Relevant statutory provisions
Reasonably practicable: The employer must assess and balance the risks of danger against the cost, time and effort involved in removing that danger. If the risk is small but the associated costs in money time and effort are high, it may not be reasonably practicable to remove it. However, as risk increases, the more difficult it becomes for the employer to show that it is not reasonably practicable to take action against it.
Absolute: If the requirement is absolute (eg the employer shall) then it must be met regardless of the time,
cost and effort involved.
2 The Health and Safety at Work (HSW) Act (1974)
2.1 Duties of Employers
(a) As an employer the University has a duty to ensure, so far as is reasonably practicable, the health safety and welfare of its employees (Section 2 (1)).
This duty includes:
(i) the provision and maintenance of plant (eg portable electrical appliances) and systems of work that are safe and without risk to health (Section 2.2(a));
(ii) the making of arrangements for ensuring safety and absence of risk when using, handling or transporting articles and substances (Section 2.2(b)); and
(iii) the provision of appropriate health and safety information, instruction, training and supervision;
(b) The University also has a duty to conduct its work in such a way as to ensure that, so far as is reasonably practicable, persons not in its employment (eg students, visitors and members of the public) are not exposed to risks to their health or safety (Section 3(1)).
(c) It shall be the duty of any person (within or outside the University) who designs, manufactures, imports or supplies any article for use at work: to ensure, so far as is reasonably practicable, that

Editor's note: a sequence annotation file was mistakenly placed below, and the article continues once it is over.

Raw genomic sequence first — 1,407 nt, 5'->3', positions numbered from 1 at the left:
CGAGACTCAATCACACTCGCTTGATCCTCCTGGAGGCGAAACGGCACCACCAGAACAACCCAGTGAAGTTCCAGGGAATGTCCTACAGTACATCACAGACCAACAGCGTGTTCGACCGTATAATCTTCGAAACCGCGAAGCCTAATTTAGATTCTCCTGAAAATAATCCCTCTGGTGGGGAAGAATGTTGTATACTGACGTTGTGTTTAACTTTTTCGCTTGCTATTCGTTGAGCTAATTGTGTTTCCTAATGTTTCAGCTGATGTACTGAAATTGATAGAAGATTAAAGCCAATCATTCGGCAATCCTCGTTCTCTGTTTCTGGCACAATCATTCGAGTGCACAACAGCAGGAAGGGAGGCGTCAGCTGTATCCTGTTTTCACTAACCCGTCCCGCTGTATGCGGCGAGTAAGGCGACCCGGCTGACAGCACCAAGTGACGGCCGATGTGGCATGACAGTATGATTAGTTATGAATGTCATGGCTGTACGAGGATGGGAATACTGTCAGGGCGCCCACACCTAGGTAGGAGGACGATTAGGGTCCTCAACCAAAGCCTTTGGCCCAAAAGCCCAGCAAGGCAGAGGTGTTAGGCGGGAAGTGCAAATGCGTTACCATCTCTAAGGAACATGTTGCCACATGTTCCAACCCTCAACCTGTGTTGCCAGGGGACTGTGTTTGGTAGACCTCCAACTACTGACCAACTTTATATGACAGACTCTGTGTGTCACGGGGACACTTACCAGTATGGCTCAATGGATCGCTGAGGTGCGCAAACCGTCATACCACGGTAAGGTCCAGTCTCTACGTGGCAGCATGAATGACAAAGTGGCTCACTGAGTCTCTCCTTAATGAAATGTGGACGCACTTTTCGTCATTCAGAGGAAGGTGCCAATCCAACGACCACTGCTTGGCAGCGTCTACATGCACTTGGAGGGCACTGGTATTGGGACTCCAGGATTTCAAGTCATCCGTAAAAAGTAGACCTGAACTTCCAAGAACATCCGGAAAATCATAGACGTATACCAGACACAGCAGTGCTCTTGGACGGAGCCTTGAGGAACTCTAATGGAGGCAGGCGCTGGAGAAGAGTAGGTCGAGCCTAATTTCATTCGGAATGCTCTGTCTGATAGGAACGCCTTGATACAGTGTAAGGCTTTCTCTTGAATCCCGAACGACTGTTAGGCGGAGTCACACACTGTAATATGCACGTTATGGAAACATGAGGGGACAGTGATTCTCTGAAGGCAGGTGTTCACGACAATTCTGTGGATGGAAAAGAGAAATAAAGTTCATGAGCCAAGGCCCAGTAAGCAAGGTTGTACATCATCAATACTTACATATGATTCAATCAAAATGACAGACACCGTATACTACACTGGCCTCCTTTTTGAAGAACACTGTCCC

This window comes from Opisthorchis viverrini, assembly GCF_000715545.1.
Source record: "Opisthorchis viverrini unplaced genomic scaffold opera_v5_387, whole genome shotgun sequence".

(i) the article is so designed as to be safe and without risks to health when properly used (Section 6.1(a));
(ii) such testing and examination is carried out to allow the article to be used safely and without risk to health (Section 6.1(b)); and
(iii) adequate information about the use for which it was designed is provided (Section 6.1(c)).
2.2 Duties of Employees
It shall be the duty of every employee of the University, while at work :
(a) to take reasonable care for the health and safety of himself and of other persons who may be affected by his acts or omissions (Section 7(a)); and
(b) as regards any duty or requirement imposed on his employer (or and other person by or under any of the relevant statutory provisions) to co-operate with him, so far as is necessary to enable that duty or requirement to be performed or complied with (Section 7(b)).
3 Management of Health and Safety at Work Regulations (1992)
Every employer shall make a suitable and sufficient assessment of :
(a) the risks to the health and safety of his employees to which they are exposed whilst they are at work (Regulation 3.1 (a)); and
(b) the risks to the health and safety of persons not in his employment arising out of or in connection with his undertaking (Regulation 3.1 (a)).
4 Fire Precautions (Workplace) Regulations (1997)
(a) This specifically extends the Management of Health and Safety at Work Regulations (1992) to include the duty on the employer / occupier of premises to provide fire safety measures, fire-fighting equipment, means of escape, fire safety training etc. among the general provisions for safety in the workplace.
(b) It also imposes a duty to make suitable and sufficient assessments of the hazards relating to fire, and of the effectiveness of the controls and facilities provided, and to maintain and review such assessments.
5 Fire Precautions (Workplace) (Amendment) Regulations (1999)
This extends the provisions of the previous regulations to cover premises upon which a Fire Certificate exists.